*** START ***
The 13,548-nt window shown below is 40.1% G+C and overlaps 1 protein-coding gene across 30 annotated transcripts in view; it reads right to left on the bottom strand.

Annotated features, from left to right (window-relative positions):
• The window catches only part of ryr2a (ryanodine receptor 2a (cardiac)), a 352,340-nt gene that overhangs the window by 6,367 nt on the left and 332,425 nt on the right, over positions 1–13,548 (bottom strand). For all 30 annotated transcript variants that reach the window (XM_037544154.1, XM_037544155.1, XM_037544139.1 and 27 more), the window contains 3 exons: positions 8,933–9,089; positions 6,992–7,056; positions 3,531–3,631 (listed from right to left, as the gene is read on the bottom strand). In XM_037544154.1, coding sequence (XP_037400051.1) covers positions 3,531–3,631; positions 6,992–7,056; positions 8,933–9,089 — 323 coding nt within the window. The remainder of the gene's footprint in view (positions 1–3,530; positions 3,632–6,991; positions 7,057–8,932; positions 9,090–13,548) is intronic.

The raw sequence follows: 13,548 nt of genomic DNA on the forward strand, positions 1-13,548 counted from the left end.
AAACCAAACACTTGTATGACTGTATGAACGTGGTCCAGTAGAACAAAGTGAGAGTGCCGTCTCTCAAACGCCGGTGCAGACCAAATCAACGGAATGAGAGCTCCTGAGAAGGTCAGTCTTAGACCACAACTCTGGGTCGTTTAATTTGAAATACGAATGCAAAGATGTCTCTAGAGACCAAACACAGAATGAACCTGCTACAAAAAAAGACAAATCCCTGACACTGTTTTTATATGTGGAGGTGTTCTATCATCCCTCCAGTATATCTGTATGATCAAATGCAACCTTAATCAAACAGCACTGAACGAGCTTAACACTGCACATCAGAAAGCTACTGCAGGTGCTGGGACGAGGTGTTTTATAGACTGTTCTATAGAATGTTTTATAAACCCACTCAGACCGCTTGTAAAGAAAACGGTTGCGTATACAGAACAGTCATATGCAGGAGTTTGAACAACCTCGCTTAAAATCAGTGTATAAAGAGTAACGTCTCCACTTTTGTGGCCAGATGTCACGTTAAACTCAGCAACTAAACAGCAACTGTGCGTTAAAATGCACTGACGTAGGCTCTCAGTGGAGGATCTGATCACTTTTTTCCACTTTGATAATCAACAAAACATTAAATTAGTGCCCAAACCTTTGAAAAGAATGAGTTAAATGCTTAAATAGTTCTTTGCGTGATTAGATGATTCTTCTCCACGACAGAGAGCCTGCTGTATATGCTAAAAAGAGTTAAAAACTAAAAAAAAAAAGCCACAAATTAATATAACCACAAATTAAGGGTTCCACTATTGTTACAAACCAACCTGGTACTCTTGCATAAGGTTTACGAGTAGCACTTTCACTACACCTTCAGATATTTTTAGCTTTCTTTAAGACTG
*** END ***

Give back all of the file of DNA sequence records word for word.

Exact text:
The 13,548-nt window shown below is 40.1% G+C and overlaps 1 protein-coding gene across 30 annotated transcripts in view; it reads right to left on the bottom strand.

Annotated features, from left to right (window-relative positions):
• The window catches only part of ryr2a (ryanodine receptor 2a (cardiac)), a 352,340-nt gene that overhangs the window by 6,367 nt on the left and 332,425 nt on the right, over positions 1–13,548 (bottom strand). For all 30 annotated transcript variants that reach the window (XM_037544154.1, XM_037544155.1, XM_037544139.1 and 27 more), the window contains 3 exons: positions 8,933–9,089; positions 6,992–7,056; positions 3,531–3,631 (listed from right to left, as the gene is read on the bottom strand). In XM_037544154.1, coding sequence (XP_037400051.1) covers positions 3,531–3,631; positions 6,992–7,056; positions 8,933–9,089 — 323 coding nt within the window. The remainder of the gene's footprint in view (positions 1–3,530; positions 3,632–6,991; positions 7,057–8,932; positions 9,090–13,548) is intronic.

The raw sequence follows: 13,548 nt of genomic DNA on the forward strand, positions 1-13,548 counted from the left end.
AAACCAAACACTTGTATGACTGTATGAACGTGGTCCAGTAGAACAAAGTGAGAGTGCCGTCTCTCAAACGCCGGTGCAGACCAAATCAACGGAATGAGAGCTCCTGAGAAGGTCAGTCTTAGACCACAACTCTGGGTCGTTTAATTTGAAATACGAATGCAAAGATGTCTCTAGAGACCAAACACAGAATGAACCTGCTACAAAAAAAGACAAATCCCTGACACTGTTTTTATATGTGGAGGTGTTCTATCATCCCTCCAGTATATCTGTATGATCAAATGCAACCTTAATCAAACAGCACTGAACGAGCTTAACACTGCACATCAGAAAGCTACTGCAGGTGCTGGGACGAGGTGTTTTATAGACTGTTCTATAGAATGTTTTATAAACCCACTCAGACCGCTTGTAAAGAAAACGGTTGCGTATACAGAACAGTCATATGCAGGAGTTTGAACAACCTCGCTTAAAATCAGTGTATAAAGAGTAACGTCTCCACTTTTGTGGCCAGATGTCACGTTAAACTCAGCAACTAAACAGCAACTGTGCGTTAAAATGCACTGACGTAGGCTCTCAGTGGAGGATCTGATCACTTTTTTCCACTTTGATAATCAACAAAACATTAAATTAGTGCCCAAACCTTTGAAAAGAATGAGTTAAATGCTTAAATAGTTCTTTGCGTGATTAGATGATTCTTCTCCACGACAGAGAGCCTGCTGTATATGCTAAAAAGAGTTAAAAACTAAAAAAAAAAAGCCACAAATTAATATAACCACAAATTAAGGGTTCCACTATTGTTACAAACCAACCTGGTACTCTTGCATAAGGTTTACGAGTAGCACTTTCACTACACCTTCAGATATTTTTAGCTTTCTTTAAGACTG